8 hours ago
Sunday, July 29, 2012
It is amazing how the days have gone by. This weekend my brother Joe was in town due to my niece playing in a softball tournament in Salem, Oregon. She is almost a teenager now and I remember like it was yesterday him telling me the news. We were driving through West Glacier while on a fishing excursion when he told me. Though a parent myself now, back then I could only imagine what was going through his mind. Thinking about it, I am grateful that he was able to spend time away with me to think and talk about what was going on.
Life is a weird thing, it is amazing how many times I can think back about both the good and bad things that have occurred and how fishing or just getting out on the water helped to get me through it. There were even those times when significant life changes occurred on days that I was fishing. I do not know if it was my brother who taught me to use fishing as a coping mechanism or just coincidence, but what I do know is he was the one who got me interested in fly fishing in general. Sure we both came from The River Runs Through It era of fly fishing, but it was he who took me out on the Yuba River in California while in college and showed me how to swing flies for shad. Hell, I even hooked one and from then on this sickness I now call a way of life has manifested into who I am.
With time and life, things have changed significantly. My brother who was taught how to cast at the Golden Gate fishing club seldom gets the chance to spend anytime on the water and seldom touches his fly rods except when he visits. Now a husband and father of two, he spends most of his time with his family and the different activities involved with his kids like coaching softball. He does this while traveling across the country and world several times a year for work.
This cannot help but make me think about how much I will change in order to be a better parent. Will I become some kind of soccer dad? Or will I become the parent of a Junior US Fly Fishing Team member? Only time will tell, but I like me odds. A few hours ago my daughter talked me into waking up early to go fishing. This brings me to why the hell am I typing this because we plan on getting up in four hours.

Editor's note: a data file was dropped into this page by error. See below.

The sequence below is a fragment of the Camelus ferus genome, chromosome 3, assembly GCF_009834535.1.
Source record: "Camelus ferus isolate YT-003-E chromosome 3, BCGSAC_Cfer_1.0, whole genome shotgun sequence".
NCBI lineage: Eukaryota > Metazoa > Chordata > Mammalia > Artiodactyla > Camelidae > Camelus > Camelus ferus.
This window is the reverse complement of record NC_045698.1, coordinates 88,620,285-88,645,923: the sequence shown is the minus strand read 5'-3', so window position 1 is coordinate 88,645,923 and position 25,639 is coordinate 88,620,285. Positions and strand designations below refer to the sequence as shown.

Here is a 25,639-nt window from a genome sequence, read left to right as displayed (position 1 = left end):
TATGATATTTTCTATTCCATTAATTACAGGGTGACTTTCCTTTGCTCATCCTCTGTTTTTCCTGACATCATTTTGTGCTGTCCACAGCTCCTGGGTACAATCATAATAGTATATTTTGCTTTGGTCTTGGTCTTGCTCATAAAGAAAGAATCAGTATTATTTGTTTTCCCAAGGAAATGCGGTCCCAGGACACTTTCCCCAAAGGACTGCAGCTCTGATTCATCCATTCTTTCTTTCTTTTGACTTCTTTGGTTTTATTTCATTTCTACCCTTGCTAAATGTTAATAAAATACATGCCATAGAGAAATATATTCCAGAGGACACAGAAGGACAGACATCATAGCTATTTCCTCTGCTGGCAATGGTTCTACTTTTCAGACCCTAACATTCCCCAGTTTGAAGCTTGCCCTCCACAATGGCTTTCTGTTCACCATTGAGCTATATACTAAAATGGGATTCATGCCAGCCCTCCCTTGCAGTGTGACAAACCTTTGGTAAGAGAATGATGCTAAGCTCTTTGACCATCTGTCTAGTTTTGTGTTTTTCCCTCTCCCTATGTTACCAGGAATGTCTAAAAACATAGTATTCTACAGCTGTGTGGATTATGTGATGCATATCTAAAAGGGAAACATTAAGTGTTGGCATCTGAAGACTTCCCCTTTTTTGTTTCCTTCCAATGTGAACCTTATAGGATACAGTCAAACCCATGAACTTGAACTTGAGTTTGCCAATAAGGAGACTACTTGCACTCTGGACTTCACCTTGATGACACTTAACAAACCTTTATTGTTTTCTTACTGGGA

Hmm, I am thinking the Echo Gecko and my new Echo 3 are gonna see some skater time in the morning.
Monday, July 23, 2012
The Bristol Bay region of southwest Alaska is home to the last great wild sockeye salmon fishery in the world. It’s also home to enormous mineral deposits—copper, gold, molybdenum—estimated to be worth over $300 billion. Now, two foreign mining companies are proposing to extract this mineral wealth by digging one of North America’s largest open-pit mines, the “Pebble Mine,” at the headwaters of Bristol Bay. FRONTLINE travels to Alaska to probe the fault lines of a growing battle between those who depend on this extraordinary fishery for a living, the mining companies who are pushing for Pebble, and the political framework that will ultimately decide the outcome.
Watch it July 24th on Frontline.
Well for the first time in centuries, anadramous fish are passing where Condit Dam once stood on the White Salmon River in Washington. It is believed that these fish are of hatchery origin, but regardless, it is a milestone. Although it is not believed that Spring Chinook have crossed above this section of river, there is hope for Fall Chinook that should return in good numbers this year. I for one and looking forward to the future of this river. Read more courtesy of The Daily News and The Columbian.
Friday, July 13, 2012
Tuesday, July 3, 2012
The future of Bristol Bay, its 40 million sockeye salmon, 14,000 fishing jobs, abundant wildlife and a Native way of life is now in the hands of President Obama and the EPA. Its up to you to convince them to stop the Pebble mine. After a year and a half, the EPA's draft Watershed Assessment is out and the evidence is overwhelming. Pebble mine is a threat to Bristol Bay's fish, jobs and fish and wildlife habitat. Now its up to you. If built, Pebble Mine would produce up to 10 billion tons of toxic waste requiring treatment and storage forever. The mine threatens Bristol Bay's $600 million commercial and sport fishery and 14,000 fishing jobs. Please tell President Obama and the EPA that you support EPA's science review and there is not doubt that Bristol Bay must be protected immediately. (Courtesy of Trout Unlimited)
Write you letter here.
|A Summer from a few years past that got tangled in a gillnet.|
Though this has nothing to do with tribal netting in the Columbia, enough signatures have been gathered in Oregon to propose a November ballot. This is great news! This old school indiscriminate form of fishing has been killing the same native fish we are spending millions of dollars each year to protect. It is nice to see people getting together to solve this issue.
It is my belief that gillnets in the Lower Columbia and overharvest decades ago has led to the loss of genetic stability that produced the once 20 pound winter steelhead that swam into Southwest Washington streams. Spring netting coincided the same time as when these legendary steelhead returned to their native streams. Though there are other obvious reasons for the demise of these legendary fish, this is one factor that obviously affected those fish. Though they disregard today's bycatch as marginal, back when the runs were more healthy, I am sure the impact was much more significant.
Read more via Oregon Live.